Advisory Memorial Board

Dr. George M. Martin

George M. Martin, M.D., FAAAS is Professor Emeritus, Departments of Pathology and Genome Sciences, University of Washington, Seattle, Washington. He was Director of the Alzheimer’s Disease Research Center at the University of Washington from 1985 to 1999.
George is not as well known as some of today’s leading futurists, such as Ray Kurzweil and Vernor Vinge, but some of his futuristic predictions are similar and predated those of Kurzweil and Vinge. For example, in 1971, George described the importance of exponential growth in science and, based on the continuation of such a trend, he outlined a hypothetical proposal for achieving “immortality” through a process now described as mind uploading:

The ultimate solution [for immortality] is pure science fiction. In fact, the rationale for implementing the interim solution is largely based upon two articles of faith. The first is the perfectly reasonable proposition that science will continue to grow — if not at its present exponential rate, at least linearly. The second, requiring a good deal more optimism, is the belief that Homo sapiens, during this critical phase of his natural history, will not destroy himself and his planet. We shall assume that developments in neurobiology, bioengineering and related disciplines… will ultimately provide suitable techniques of “read-out” of the stored information from cryobiologically preserved brains into nth generation computers capable of vastly outdoing the dynamic patterning of operation of our cerebral neurones. We would then join a family of humanoid “post-somatic” bio-electrical hybrids capable of contributing to cultural evolution at rates far exceeding anything now imaginable.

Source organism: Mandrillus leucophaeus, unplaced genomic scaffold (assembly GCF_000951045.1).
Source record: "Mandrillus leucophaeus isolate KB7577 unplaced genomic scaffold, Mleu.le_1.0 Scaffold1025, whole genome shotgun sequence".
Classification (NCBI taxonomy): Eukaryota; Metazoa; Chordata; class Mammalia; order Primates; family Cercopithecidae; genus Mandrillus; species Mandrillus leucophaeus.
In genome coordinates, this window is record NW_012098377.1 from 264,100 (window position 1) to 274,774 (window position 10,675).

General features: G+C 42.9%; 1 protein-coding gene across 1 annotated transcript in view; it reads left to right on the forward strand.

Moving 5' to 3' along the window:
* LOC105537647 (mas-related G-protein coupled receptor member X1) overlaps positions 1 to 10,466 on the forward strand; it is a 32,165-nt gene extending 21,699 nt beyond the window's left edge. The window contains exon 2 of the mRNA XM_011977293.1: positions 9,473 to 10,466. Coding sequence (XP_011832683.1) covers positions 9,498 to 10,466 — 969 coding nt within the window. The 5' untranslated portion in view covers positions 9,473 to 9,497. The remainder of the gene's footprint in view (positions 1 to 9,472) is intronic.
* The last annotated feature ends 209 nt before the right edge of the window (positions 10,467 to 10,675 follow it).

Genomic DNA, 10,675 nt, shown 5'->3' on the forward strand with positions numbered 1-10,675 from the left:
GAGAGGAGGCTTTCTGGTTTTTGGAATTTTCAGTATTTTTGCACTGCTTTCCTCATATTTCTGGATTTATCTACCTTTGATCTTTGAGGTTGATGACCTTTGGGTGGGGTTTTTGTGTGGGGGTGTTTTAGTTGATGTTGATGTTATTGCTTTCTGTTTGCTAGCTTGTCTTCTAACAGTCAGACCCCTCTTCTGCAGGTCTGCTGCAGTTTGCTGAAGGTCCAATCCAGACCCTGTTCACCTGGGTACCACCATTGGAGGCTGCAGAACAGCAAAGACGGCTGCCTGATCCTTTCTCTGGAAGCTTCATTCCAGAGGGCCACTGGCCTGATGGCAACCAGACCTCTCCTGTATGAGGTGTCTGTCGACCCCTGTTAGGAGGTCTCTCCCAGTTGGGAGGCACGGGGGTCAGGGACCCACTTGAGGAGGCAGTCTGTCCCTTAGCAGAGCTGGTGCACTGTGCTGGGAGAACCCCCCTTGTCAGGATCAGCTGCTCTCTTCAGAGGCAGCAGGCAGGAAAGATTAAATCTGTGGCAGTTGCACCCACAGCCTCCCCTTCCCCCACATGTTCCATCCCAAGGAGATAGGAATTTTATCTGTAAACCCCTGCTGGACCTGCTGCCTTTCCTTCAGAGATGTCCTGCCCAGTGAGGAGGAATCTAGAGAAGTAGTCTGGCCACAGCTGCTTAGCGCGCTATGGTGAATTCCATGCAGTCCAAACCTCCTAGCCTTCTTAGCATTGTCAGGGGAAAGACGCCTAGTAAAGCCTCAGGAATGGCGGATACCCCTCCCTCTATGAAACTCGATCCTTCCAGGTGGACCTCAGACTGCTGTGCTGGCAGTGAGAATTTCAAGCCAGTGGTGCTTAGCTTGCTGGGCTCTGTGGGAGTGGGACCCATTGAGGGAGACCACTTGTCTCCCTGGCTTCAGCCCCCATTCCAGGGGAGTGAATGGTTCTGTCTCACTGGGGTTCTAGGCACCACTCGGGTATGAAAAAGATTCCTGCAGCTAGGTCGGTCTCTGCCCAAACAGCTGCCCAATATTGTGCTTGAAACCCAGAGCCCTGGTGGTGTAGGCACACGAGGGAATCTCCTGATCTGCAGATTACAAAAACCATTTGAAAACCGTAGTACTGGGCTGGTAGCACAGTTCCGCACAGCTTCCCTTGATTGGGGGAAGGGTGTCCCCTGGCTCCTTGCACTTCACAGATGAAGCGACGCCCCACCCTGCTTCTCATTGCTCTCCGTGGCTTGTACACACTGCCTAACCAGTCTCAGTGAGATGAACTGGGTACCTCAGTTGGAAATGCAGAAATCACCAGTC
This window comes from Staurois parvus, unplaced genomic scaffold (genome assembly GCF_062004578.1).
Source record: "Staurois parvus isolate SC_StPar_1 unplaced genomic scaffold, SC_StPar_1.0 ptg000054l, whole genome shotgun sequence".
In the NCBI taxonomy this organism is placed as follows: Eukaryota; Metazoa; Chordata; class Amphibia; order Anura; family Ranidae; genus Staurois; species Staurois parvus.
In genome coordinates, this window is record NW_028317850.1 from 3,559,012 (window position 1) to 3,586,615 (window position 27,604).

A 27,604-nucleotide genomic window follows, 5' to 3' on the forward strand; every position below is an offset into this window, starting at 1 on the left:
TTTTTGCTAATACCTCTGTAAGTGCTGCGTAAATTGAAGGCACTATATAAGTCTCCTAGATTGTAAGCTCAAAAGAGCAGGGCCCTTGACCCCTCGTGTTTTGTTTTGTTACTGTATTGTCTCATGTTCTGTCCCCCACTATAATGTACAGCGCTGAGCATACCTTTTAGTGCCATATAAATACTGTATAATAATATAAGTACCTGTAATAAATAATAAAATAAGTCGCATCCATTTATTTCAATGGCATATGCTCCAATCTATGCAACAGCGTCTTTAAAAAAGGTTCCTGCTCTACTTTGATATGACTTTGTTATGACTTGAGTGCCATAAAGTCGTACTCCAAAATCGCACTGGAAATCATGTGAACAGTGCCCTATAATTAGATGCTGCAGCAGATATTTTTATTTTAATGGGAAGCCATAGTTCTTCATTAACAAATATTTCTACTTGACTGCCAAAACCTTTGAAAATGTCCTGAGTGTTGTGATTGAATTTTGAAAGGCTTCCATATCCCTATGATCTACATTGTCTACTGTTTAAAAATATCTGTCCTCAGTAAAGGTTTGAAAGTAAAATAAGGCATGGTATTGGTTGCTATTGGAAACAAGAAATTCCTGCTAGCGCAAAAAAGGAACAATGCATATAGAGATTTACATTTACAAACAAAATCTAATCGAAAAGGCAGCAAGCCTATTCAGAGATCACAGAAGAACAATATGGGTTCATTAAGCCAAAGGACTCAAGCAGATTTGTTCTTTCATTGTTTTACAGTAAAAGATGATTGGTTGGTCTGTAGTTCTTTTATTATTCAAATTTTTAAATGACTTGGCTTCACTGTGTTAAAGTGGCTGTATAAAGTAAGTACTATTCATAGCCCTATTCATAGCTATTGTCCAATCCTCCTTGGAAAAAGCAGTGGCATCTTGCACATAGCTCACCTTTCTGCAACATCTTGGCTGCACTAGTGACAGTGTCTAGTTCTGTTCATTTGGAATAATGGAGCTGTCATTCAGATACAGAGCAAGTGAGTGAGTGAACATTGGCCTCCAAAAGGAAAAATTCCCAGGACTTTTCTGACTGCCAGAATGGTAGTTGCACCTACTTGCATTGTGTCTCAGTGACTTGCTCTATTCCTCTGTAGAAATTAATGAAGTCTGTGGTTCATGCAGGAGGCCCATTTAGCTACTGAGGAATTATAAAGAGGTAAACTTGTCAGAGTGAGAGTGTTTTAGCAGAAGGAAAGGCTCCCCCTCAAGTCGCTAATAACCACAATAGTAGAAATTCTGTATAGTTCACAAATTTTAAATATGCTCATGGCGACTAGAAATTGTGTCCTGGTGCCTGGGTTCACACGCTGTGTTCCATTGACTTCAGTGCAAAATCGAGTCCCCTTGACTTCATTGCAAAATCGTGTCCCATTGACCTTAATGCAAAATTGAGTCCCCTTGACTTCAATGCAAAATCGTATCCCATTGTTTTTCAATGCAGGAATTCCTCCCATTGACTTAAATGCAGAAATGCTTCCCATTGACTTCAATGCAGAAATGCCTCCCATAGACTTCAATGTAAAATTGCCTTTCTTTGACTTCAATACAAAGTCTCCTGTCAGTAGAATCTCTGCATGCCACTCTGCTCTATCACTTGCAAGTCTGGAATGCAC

George’s research has involved genetic approaches to elucidate the pathobiology of aging and age-related diseases. This has included basic research leading to the discovery of the genetic defect causing the Werner syndrome and certain familial forms of Alzheimer’s disease. His laboratory was also the first to demonstrate the rising frequencies, with age, of somatic mutations in human epithelial cells. At a more clinical level, George has systematized our knowledge of human genetic disorders from the point of view of their rich potential to elucidate specific aspects of the senescent phenotype and used this analysis to make inferences concerning the polygenic basis of aging.
He is on the Editorial Boards of Aging Cell, Ageing Research Reviews, The FASEB Journal, Geriatrics & Gerontology International, Age and Ageing, and Mechanisms of Ageing and Development. He was Founding Editor-in-Chief of Science of Aging Knowledge.
George was elected Fellow of the American Association for the Advancement of Science in 1982. He was awarded the Humboldt Distinguished Scientist Award from the University of Wurzburg, Germany in 1991. He received the Research Medal from the American Aging Association in 1992. He received the Robert W. Kleemeier Award from the Gerontological Society of America in 1993. He received the Irving Wright Award of Distinction from the American Federation for Aging Research in 1996. He received the Distinguished Scientist Award from the University of Urbino, Italy in 1998. He received a Lifetime Achievement Award from the World Alzheimer’s Congress in 2000. He received the IPSEN Foundation Longevity Prize in 2001.
He coedited Chromosomal Instability and Aging: Basic Science and Clinical Implications, and coauthored Positional Cloning of the Werner’s Syndrome Gene, Genetic Linkage Evidence for Familial Alzheimer’s Disease Locus on Chromosome 14, Alzheimer’s Presenilin Mutation Sensitizes Neural Cells to Apoptosis Induced by Trophic Factor Withdrawal and Amyloid β-Peptide: Involvement of Calcium and Oxyradicals, Extension of Murine Life Span by Overexpression of Catalase Targeted to Mitochondria, and Neurotrophic factors [activity-dependent neurotrophic factor (ADNF) and basic fibroblast growth factor (bFGF)] interrupt excitotoxic neurodegenerative cascades promoted by a PS1 mutation.
George earned his B.S. in Chemistry at the University of Washington in 1948 and his M.D. in Medicine at the University of Washington in 1953. He did his Internship at the Montreal General Hospital in 1954 and his Residency at the University of Chicago until 1957.